Sheriff patrols out on area ORV trails

Clarissa Kell | Daily Press Delta County Sheriff’s deputy Stephen Kositzky sits inside the Delta County Sheriff’s ORV near a wooded area in Escanaba recently. Kositzky is the deputy designated to ORV patrol this summer. The ORV is equipped with radar, lights and a siren.

ESCANABA — With the weather warming, Off Road Vehicles (ORVs) are taking to the trails in Delta County.

Delta County Sheriff’s Office has a deputy dedicated to ORV safety by patrolling in the department’s ORV — equipped with radar, lights and a siren.

According to Delta County Sheriff Ed Oswald, there are not many accidents as ORV machines like side-by-sides are continuously getting safer, but riders still need to be cautious out on the trails.

“We have some, but it’s not that often,” he said. “We are seeing safer machines now. So, years ago on a four-wheeler 25 mph might be unsafe on specific trails — on a four-wheeler. But on a side-by-side, it is perfectly safe because they are made to handle the bumps — they’re made to so much different now that we are seeing a reduction with the accidents, with injuries.”

Oswald said when accidents do occur, they are usually caused by ORVs following too closely on dusty trails and gravel roads.

“When on a trail or gravel road, follow some distance behind. Allow the dust some time to settle,” he said.

Oswald explained deputies are usually out enforcing the speed ordinance when out on patrol.

“Most of our complaints are ORV speeding by houses because it is annoying to people. They’re loud,” he said, adding speed increases the noise the machines make.

In Delta County, an ordinance went into effect in 2009 that authorized and regulated the operations of ORVs on roads in Delta County.

According to the ordinance, ORVs can only be operated on a road or street in the county at a speed of no more than 25 mph or a lower posted ORV speed limit and 15 mph in recognizable legal subdivisions.

The ordinance also has other requirements for ORV operations on roads and streets in Delta County.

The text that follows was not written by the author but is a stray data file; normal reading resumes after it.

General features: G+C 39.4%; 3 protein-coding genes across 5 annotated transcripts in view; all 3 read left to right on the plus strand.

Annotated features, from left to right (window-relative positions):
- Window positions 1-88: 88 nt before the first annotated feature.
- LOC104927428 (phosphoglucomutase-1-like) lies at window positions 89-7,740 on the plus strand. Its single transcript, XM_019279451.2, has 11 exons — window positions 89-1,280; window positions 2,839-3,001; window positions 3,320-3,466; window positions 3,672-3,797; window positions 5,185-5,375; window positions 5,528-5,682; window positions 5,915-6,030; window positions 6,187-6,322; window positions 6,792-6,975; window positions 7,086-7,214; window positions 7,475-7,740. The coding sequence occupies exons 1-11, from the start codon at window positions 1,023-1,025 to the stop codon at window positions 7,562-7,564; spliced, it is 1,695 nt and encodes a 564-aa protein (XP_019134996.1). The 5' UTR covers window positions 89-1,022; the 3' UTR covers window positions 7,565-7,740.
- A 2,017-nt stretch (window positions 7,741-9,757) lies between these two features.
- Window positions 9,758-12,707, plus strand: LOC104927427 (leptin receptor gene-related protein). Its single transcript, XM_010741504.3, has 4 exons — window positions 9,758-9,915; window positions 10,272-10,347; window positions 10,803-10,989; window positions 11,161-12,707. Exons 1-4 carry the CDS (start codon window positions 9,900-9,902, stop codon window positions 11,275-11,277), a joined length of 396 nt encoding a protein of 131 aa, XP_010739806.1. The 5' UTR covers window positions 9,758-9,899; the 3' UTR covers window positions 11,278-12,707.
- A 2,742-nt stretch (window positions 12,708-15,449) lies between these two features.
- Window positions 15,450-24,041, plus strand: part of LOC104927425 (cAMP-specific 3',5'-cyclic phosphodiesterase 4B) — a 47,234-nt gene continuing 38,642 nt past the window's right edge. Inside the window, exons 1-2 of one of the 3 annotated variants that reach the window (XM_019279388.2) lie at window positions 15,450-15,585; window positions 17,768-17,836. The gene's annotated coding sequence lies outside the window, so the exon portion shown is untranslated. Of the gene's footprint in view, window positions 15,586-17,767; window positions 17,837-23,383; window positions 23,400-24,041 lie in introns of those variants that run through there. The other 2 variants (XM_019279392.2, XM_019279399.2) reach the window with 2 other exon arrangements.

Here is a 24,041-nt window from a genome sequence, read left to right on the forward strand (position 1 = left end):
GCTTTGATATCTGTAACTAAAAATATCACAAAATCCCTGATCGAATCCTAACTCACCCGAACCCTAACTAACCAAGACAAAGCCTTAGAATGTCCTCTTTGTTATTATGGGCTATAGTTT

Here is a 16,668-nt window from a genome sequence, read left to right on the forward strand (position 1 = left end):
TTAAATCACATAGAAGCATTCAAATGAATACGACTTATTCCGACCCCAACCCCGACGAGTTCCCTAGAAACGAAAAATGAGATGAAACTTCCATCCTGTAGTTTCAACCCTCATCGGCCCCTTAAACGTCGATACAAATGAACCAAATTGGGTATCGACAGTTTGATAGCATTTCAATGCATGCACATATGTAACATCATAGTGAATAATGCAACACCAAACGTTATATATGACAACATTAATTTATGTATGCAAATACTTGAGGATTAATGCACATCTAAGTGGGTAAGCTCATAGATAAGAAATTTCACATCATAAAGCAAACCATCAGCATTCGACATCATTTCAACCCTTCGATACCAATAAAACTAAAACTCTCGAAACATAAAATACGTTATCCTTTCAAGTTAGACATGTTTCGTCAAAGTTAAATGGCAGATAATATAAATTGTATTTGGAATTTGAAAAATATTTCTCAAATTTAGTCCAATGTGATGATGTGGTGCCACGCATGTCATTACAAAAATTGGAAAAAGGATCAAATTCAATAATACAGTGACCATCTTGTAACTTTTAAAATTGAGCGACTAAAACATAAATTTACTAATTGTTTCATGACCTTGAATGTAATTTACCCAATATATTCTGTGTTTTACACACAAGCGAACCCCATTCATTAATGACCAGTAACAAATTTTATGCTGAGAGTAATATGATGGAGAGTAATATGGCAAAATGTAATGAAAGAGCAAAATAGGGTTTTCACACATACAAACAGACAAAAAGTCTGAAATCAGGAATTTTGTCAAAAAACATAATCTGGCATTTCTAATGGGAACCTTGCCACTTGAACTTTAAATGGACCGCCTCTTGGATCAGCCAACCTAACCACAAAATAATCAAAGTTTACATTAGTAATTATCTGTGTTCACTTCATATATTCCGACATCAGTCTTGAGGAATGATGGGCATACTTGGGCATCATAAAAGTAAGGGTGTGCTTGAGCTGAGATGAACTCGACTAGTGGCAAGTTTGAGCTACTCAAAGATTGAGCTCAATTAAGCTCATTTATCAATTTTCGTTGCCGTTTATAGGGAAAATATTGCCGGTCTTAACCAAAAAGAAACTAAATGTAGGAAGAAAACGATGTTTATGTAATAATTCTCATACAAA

Oswald said the ordinance can be found on the county’s website at https://deltacountymi.org.

Deputy Stephen Kositzky is the only deputy assigned to ORV patrol for this ORV season.

He explained in years past there was more than one deputy assigned to the specialty patrols, but due to limited manpower, the department can only designate one deputy.

The Delta County designated ORV deputy patrols during April, May, part of June and September. Kositzky said during part of June, July and August, a deputy is assigned to the department’s marine patrol. He explained the sheriff’s department is only able to designate one deputy to one specialty at a time.

Both Department of Natural Resources conservation officers and the ORV deputy patrol the trails.

The Delta County Sheriff’s ORV patrol is funded through the state from the purchase of ORV stickers and tickets issued for the violation of the Delta County ORV ordinance.

A new section to the Michigan Vehicle Code, Act 300 of 1949, regarding ORVs went into effect March 28, 2019. The section, 257.217i, allows people to plate their ORVs through the secretary of state office to drive on roadways. The addition is in a trial period right now as the Michigan State Police conduct a safety study for its first year.

“It’s a new law that would allow you to plate your ORV,” Oswald said. “I’m pretty excited about this, they’ve done this in the past — back in the 80s. In the early 80s, you were able to plate your ORVs. I don’t like the idea of running them down a busy highway, just because if any accident — it could be catastrophic. But county roads and so forth, I think it’s a good idea.”

He said most people use ORVs for pleasure and use them to get from place to place and trail to trail.

Oswald explained people interested in getting their ORVs plated have to have their ORV inspected by a deputy after getting paperwork from the secretary of state office.

There is a long list of equipment the ORV has to have to satisfy the requirements laid out in the law for plating an ORV. The list includes: headlights, front and rear turn signals, at least one taillight, registration plate light, brake lights, horn, bright light indicator, windshield wipers, windshield washers, brake equipment, safety belts, safety glass windshield, outside review mirror on each side of the vehicle or an adjustable outside rearview mirror on the driver’s side depending on size of vehicle, bumpers, Department of Transportation approved tires, exhaust, and differential gear.

Oswald said his department has already inspected some ORVs, adding the Delta County Sheriff’s ORV will be plated soon.